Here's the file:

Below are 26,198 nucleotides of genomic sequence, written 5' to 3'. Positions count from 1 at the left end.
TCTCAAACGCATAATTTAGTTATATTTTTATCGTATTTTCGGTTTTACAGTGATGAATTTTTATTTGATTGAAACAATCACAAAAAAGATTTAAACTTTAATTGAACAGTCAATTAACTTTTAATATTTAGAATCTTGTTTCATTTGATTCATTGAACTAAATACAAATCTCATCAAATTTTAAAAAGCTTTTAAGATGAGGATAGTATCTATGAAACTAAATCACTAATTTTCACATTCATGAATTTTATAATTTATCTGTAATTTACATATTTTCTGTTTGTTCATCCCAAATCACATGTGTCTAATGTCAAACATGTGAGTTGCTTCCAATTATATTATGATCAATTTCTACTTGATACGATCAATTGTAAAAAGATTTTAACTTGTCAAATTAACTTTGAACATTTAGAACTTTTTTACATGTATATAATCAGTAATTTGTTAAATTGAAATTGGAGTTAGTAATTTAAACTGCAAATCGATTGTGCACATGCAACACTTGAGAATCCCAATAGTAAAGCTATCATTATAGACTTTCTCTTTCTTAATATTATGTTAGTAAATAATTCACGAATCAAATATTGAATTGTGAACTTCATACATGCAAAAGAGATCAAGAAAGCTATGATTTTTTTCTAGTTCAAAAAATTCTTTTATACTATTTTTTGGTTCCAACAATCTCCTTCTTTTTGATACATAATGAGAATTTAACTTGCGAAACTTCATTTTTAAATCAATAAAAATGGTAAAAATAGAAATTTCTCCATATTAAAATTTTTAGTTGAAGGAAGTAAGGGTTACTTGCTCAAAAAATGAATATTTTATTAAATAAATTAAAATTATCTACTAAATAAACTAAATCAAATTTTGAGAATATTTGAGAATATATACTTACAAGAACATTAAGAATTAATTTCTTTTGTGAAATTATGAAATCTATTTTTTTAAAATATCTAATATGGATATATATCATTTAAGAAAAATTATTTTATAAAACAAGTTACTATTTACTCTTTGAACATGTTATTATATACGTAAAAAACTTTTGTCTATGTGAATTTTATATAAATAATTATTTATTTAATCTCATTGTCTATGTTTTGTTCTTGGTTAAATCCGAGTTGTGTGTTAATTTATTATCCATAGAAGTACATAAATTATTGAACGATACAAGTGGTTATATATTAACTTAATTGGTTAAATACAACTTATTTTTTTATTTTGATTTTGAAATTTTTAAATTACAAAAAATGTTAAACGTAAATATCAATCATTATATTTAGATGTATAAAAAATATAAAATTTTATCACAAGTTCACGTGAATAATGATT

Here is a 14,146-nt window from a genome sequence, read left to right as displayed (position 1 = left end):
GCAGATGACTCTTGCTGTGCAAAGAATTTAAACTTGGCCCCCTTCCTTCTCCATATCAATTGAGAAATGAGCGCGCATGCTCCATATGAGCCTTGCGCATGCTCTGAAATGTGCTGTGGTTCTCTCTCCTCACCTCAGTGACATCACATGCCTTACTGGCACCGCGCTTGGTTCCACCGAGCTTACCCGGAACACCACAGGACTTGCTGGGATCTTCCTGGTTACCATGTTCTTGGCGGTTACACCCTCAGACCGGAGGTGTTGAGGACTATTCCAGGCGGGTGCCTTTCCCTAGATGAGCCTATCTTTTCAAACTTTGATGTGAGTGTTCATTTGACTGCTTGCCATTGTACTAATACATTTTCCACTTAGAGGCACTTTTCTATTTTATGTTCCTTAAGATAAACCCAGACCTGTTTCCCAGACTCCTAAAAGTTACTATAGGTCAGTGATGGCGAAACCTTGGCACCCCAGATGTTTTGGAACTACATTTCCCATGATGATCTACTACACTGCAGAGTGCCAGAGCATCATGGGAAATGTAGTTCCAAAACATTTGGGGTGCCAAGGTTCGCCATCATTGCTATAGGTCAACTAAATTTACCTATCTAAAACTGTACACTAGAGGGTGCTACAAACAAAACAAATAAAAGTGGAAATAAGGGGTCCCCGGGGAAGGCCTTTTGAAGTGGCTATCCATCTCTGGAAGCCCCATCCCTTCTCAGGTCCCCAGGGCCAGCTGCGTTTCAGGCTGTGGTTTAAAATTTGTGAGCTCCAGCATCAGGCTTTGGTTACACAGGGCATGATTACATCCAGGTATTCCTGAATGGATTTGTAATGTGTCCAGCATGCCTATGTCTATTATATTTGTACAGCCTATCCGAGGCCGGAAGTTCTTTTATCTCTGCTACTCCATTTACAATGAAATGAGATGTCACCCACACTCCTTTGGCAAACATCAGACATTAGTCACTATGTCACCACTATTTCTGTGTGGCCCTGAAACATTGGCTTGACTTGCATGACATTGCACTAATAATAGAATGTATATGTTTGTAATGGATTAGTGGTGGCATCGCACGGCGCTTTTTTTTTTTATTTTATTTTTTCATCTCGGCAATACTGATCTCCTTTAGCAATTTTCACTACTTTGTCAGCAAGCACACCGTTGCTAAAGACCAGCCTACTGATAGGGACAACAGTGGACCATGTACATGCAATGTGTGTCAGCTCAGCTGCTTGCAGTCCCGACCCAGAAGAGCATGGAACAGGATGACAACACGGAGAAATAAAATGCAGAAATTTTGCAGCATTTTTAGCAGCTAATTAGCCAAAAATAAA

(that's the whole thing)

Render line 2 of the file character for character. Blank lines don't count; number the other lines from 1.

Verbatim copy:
TCTCAAACGCATAATTTAGTTATATTTTTATCGTATTTTCGGTTTTACAGTGATGAATTTTTATTTGATTGAAACAATCACAAAAAAGATTTAAACTTTAATTGAACAGTCAATTAACTTTTAATATTTAGAATCTTGTTTCATTTGATTCATTGAACTAAATACAAATCTCATCAAATTTTAAAAAGCTTTTAAGATGAGGATAGTATCTATGAAACTAAATCACTAATTTTCACATTCATGAATTTTATAATTTATCTGTAATTTACATATTTTCTGTTTGTTCATCCCAAATCACATGTGTCTAATGTCAAACATGTGAGTTGCTTCCAATTATATTATGATCAATTTCTACTTGATACGATCAATTGTAAAAAGATTTTAACTTGTCAAATTAACTTTGAACATTTAGAACTTTTTTACATGTATATAATCAGTAATTTGTTAAATTGAAATTGGAGTTAGTAATTTAAACTGCAAATCGATTGTGCACATGCAACACTTGAGAATCCCAATAGTAAAGCTATCATTATAGACTTTCTCTTTCTTAATATTATGTTAGTAAATAATTCACGAATCAAATATTGAATTGTGAACTTCATACATGCAAAAGAGATCAAGAAAGCTATGATTTTTTTCTAGTTCAAAAAATTCTTTTATACTATTTTTTGGTTCCAACAATCTCCTTCTTTTTGATACATAATGAGAATTTAACTTGCGAAACTTCATTTTTAAATCAATAAAAATGGTAAAAATAGAAATTTCTCCATATTAAAATTTTTAGTTGAAGGAAGTAAGGGTTACTTGCTCAAAAAATGAATATTTTATTAAATAAATTAAAATTATCTACTAAATAAACTAAATCAAATTTTGAGAATATTTGAGAATATATACTTACAAGAACATTAAGAATTAATTTCTTTTGTGAAATTATGAAATCTATTTTTTTAAAATATCTAATATGGATATATATCATTTAAGAAAAATTATTTTATAAAACAAGTTACTATTTACTCTTTGAACATGTTATTATATACGTAAAAAACTTTTGTCTATGTGAATTTTATATAAATAATTATTTATTTAATCTCATTGTCTATGTTTTGTTCTTGGTTAAATCCGAGTTGTGTGTTAATTTATTATCCATAGAAGTACATAAATTATTGAACGATACAAGTGGTTATATATTAACTTAATTGGTTAAATACAACTTATTTTTTTATTTTGATTTTGAAATTTTTAAATTACAAAAAATGTTAAACGTAAATATCAATCATTATATTTAGATGTATAAAAAATATAAAATTTTATCACAAGTTCACGTGAATAATGATT